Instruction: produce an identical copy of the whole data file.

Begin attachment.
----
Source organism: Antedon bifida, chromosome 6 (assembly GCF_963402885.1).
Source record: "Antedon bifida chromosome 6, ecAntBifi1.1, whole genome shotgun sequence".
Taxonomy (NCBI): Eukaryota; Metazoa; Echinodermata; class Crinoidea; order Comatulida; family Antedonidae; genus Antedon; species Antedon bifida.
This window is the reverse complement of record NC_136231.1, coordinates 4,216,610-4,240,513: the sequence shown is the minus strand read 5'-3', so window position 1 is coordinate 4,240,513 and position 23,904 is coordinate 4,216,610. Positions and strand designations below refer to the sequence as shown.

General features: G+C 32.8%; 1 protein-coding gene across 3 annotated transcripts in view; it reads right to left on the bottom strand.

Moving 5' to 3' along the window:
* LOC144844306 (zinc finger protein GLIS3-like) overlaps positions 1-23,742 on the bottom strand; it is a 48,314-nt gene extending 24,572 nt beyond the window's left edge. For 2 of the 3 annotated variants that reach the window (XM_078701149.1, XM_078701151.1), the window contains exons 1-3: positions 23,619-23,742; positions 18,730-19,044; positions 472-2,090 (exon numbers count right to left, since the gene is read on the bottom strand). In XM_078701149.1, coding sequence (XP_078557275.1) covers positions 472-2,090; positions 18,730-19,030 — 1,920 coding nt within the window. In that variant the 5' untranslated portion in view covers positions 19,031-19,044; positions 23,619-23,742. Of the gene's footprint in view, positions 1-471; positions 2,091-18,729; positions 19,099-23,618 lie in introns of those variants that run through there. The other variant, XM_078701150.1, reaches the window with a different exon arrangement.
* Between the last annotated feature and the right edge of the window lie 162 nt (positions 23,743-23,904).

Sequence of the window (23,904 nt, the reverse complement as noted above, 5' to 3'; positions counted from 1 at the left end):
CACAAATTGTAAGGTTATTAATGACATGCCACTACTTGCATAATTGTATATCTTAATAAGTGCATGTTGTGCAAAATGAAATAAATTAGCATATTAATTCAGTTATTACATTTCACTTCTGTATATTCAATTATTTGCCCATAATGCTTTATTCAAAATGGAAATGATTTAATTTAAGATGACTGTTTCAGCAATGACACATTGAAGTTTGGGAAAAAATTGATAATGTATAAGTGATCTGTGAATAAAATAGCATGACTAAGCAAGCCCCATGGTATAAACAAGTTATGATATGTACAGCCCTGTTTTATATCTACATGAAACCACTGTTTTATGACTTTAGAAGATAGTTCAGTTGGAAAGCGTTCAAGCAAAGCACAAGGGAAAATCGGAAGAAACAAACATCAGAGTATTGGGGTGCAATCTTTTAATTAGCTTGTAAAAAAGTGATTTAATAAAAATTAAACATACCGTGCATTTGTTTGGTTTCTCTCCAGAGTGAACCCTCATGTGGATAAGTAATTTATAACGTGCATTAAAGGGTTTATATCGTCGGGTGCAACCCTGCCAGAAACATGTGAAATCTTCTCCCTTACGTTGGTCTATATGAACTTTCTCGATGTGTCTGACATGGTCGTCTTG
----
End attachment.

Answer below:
Source organism: Antedon bifida, chromosome 6 (assembly GCF_963402885.1).
Source record: "Antedon bifida chromosome 6, ecAntBifi1.1, whole genome shotgun sequence".
Taxonomy (NCBI): Eukaryota; Metazoa; Echinodermata; class Crinoidea; order Comatulida; family Antedonidae; genus Antedon; species Antedon bifida.
This window is the reverse complement of record NC_136231.1, coordinates 4,216,610-4,240,513: the sequence shown is the minus strand read 5'-3', so window position 1 is coordinate 4,240,513 and position 23,904 is coordinate 4,216,610. Positions and strand designations below refer to the sequence as shown.

General features: G+C 32.8%; 1 protein-coding gene across 3 annotated transcripts in view; it reads right to left on the bottom strand.

Moving 5' to 3' along the window:
* LOC144844306 (zinc finger protein GLIS3-like) overlaps positions 1-23,742 on the bottom strand; it is a 48,314-nt gene extending 24,572 nt beyond the window's left edge. For 2 of the 3 annotated variants that reach the window (XM_078701149.1, XM_078701151.1), the window contains exons 1-3: positions 23,619-23,742; positions 18,730-19,044; positions 472-2,090 (exon numbers count right to left, since the gene is read on the bottom strand). In XM_078701149.1, coding sequence (XP_078557275.1) covers positions 472-2,090; positions 18,730-19,030 — 1,920 coding nt within the window. In that variant the 5' untranslated portion in view covers positions 19,031-19,044; positions 23,619-23,742. Of the gene's footprint in view, positions 1-471; positions 2,091-18,729; positions 19,099-23,618 lie in introns of those variants that run through there. The other variant, XM_078701150.1, reaches the window with a different exon arrangement.
* Between the last annotated feature and the right edge of the window lie 162 nt (positions 23,743-23,904).

Sequence of the window (23,904 nt, the reverse complement as noted above, 5' to 3'; positions counted from 1 at the left end):
CACAAATTGTAAGGTTATTAATGACATGCCACTACTTGCATAATTGTATATCTTAATAAGTGCATGTTGTGCAAAATGAAATAAATTAGCATATTAATTCAGTTATTACATTTCACTTCTGTATATTCAATTATTTGCCCATAATGCTTTATTCAAAATGGAAATGATTTAATTTAAGATGACTGTTTCAGCAATGACACATTGAAGTTTGGGAAAAAATTGATAATGTATAAGTGATCTGTGAATAAAATAGCATGACTAAGCAAGCCCCATGGTATAAACAAGTTATGATATGTACAGCCCTGTTTTATATCTACATGAAACCACTGTTTTATGACTTTAGAAGATAGTTCAGTTGGAAAGCGTTCAAGCAAAGCACAAGGGAAAATCGGAAGAAACAAACATCAGAGTATTGGGGTGCAATCTTTTAATTAGCTTGTAAAAAAGTGATTTAATAAAAATTAAACATACCGTGCATTTGTTTGGTTTCTCTCCAGAGTGAACCCTCATGTGGATAAGTAATTTATAACGTGCATTAAAGGGTTTATATCGTCGGGTGCAACCCTGCCAGAAACATGTGAAATCTTCTCCCTTACGTTGGTCTATATGAACTTTCTCGATGTGTCTGACATGGTCGTCTTG